From County Boundaries to Satellite Orbits
with a Single Geopositioning Reference System
Paper presented at the SORSA/99 Symposium, Ottawa, August 1999)
Hipparchus (the astronomer, 180-125 B.C.) was the first to
successfully use numbers and algebraic operations to define and
describe a spatial object larger than a land parcel. From his
time on, it was common to use planar computations for operational
systems dealing with local phenomena, and spherical or spheroidal
for the systems dealing with global phenomena.
Two millennia later, the algebra is carried out by electronic
devices, and there is an ever greater need to treat both local
and global phenomena in a single operational computer system -
and thus in a single computational frame of reference.
Hipparchus (the software product) represents an emerging class
of computational devices which no longer restrict the numerical
modeling of spatial objects - whether global or local - to planar
coordinate systems. In doing so, it offers system builders
the tools required to integrate seamlessly all possible classes of
spatial objects in a single computational frame of reference.
This is achieved by numerically representing the global location of
a point not by the common latitude and longitude in angular measure,
but by using three direction cosines instead. It is however important to
note that the geometry object thus represented is the same one as that
which is represented by latitude and longitude: the spatial direction of
the normal to the ellipsoidal surface.
Another important element that lies at the heart of every computer
system which manipulates large external collections of geographical
data is the schema by which a surface on which the data resides is
subdivided. Such subdivision is typically used for two important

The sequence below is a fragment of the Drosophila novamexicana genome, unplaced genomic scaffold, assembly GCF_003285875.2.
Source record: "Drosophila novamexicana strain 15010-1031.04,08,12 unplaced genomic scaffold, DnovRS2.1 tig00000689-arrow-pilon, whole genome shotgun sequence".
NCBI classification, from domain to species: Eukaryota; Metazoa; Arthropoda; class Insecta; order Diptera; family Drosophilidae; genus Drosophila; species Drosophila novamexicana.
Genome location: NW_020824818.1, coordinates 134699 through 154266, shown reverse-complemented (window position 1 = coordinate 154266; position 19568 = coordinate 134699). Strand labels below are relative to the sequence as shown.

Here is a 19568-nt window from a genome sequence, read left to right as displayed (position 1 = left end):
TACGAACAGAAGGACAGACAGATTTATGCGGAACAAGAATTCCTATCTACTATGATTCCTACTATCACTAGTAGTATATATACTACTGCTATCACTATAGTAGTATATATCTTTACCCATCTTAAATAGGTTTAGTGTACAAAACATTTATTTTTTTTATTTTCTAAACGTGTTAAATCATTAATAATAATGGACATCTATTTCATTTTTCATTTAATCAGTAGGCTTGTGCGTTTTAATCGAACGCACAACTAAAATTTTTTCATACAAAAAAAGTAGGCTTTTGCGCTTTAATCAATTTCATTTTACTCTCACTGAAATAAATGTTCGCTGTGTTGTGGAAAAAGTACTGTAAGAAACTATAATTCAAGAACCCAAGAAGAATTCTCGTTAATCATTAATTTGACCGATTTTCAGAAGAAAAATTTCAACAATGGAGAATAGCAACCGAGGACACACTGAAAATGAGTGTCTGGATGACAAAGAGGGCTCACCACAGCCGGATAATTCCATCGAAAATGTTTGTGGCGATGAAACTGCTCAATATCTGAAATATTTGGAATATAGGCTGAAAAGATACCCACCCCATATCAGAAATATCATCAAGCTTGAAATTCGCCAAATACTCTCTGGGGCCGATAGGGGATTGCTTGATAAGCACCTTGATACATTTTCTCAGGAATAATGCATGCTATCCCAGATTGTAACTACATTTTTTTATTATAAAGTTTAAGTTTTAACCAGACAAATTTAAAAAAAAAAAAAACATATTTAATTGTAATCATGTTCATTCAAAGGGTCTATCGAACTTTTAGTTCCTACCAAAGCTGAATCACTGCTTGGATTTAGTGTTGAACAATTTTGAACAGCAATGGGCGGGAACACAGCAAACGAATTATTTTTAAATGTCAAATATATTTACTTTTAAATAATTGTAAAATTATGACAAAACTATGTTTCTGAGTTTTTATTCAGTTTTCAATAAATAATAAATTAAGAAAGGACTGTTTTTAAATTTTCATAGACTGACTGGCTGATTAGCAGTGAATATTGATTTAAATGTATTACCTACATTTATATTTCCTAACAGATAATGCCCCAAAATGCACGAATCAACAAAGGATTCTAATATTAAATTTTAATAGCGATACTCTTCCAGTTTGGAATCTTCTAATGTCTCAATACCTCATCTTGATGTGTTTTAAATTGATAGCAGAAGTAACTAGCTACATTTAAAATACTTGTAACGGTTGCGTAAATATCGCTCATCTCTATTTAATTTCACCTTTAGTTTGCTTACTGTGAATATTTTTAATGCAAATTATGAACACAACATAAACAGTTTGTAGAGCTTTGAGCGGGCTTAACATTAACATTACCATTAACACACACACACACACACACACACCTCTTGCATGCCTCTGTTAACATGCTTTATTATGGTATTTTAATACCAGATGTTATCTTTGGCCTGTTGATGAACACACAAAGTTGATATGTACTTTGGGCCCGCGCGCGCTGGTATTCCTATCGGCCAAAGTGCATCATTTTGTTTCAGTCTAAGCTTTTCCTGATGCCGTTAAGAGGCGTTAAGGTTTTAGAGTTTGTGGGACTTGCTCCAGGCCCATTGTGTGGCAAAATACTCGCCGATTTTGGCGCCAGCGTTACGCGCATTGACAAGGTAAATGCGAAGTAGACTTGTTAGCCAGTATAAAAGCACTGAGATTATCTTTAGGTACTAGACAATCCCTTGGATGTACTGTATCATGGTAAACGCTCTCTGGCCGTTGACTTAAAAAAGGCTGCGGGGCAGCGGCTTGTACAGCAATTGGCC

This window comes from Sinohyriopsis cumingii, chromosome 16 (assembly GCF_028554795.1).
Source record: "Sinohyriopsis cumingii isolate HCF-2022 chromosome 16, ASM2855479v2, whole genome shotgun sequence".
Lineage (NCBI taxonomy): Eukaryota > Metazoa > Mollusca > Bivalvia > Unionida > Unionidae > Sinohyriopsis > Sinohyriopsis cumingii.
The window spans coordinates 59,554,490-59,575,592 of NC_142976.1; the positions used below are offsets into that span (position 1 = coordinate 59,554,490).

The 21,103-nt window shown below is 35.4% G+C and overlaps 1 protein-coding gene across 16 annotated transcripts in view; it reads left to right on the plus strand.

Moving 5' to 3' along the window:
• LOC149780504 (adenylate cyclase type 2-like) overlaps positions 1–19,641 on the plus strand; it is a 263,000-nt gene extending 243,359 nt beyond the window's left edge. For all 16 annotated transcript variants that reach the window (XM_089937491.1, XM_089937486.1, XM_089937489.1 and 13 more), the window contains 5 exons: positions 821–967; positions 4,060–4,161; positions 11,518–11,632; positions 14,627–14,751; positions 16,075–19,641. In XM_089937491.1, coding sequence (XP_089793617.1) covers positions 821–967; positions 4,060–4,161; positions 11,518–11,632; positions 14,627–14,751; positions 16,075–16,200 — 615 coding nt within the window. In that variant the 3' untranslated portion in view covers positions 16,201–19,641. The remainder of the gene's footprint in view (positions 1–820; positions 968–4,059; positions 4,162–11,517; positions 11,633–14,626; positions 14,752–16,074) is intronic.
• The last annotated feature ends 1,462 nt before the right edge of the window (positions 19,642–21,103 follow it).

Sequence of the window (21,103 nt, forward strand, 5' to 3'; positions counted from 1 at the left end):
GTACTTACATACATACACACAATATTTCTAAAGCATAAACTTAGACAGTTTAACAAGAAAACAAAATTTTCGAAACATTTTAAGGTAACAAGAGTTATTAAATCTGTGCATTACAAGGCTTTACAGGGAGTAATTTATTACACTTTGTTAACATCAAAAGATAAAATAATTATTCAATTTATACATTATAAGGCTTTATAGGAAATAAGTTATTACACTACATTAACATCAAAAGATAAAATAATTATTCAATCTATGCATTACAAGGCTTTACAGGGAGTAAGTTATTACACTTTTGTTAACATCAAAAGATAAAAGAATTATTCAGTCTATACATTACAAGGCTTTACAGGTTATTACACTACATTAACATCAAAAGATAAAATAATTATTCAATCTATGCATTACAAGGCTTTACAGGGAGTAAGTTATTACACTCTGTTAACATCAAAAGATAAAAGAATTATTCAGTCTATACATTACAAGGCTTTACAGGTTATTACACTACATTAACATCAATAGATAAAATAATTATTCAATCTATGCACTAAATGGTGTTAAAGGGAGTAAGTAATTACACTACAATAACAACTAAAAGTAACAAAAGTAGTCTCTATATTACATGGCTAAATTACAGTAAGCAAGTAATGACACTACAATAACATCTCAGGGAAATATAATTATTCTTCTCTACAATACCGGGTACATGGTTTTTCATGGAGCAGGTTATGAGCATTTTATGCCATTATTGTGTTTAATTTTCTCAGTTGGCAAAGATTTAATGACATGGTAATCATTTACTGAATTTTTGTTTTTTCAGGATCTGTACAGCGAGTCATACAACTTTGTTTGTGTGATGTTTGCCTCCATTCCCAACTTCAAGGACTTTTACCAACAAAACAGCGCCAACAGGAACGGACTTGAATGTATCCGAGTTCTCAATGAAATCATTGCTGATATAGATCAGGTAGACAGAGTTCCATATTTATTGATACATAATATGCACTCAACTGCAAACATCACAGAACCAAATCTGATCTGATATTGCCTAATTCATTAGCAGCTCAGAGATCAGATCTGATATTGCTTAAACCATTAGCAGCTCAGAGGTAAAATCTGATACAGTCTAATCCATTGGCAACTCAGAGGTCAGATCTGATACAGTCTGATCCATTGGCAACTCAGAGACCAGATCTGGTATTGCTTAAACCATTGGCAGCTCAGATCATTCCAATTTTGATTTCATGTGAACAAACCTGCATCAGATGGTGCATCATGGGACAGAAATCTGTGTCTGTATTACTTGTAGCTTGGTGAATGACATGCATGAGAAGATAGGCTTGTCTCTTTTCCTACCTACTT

purposes: to retrieve from the external storage only those data items
that are of use in a given context (for instance, create a graphical
view of a small locale within the total data area), but also to restrict
the amount of data that must be processed in order to derive a given
spatial algebra production.
In the Hipparchus system, this subdivision is based on the spheroidal
equivalent of a planar Voronoi tessellation. A detailed description
of both essential elements (i.e., global geographical coordinate
manipulation using direction cosines and a spheroidal Voronoi
tessellation) is available from a web-resident publication titled:
Hipparchus Geopositioning Model: an Overview.
The SORSA '99 symposium presentation was centered on an interaction of two
particular computational elements of the Hipparchus software tool: an
external representation of a collection of two-dimensional terrestrial
objects ("regions") and on Hipparchus orbit modeler.
Hipparchus "region collection" is an organized external file containing
a spatial definition of a potentially large number of regions ("collection
members"). An application program can use such a file to find answers to a
number of practical questions, such as:
What is the order and location of a member's boundary vertices?
Which parts of a screen window represent some member's interior?
Is a given point inside or outside a given collection member?
Which member or members have a given point inside them?
As the last proposition implies, a collection of regions is not
a "categorical classification" schema; i.e., members can overlap,
so that any point of the spheroidal surface can be inside more than
one member. (It is worth noting here, that in many instances, an
application designer's assumption that a given category of objects
are by definition non-overlapping needs to be re-addressed during
the life-cycle of the system: for instance, different high-order
political entities claiming the same territory).
A region collection file is divided into three parts:
index tables, a member structure definition and the coordinate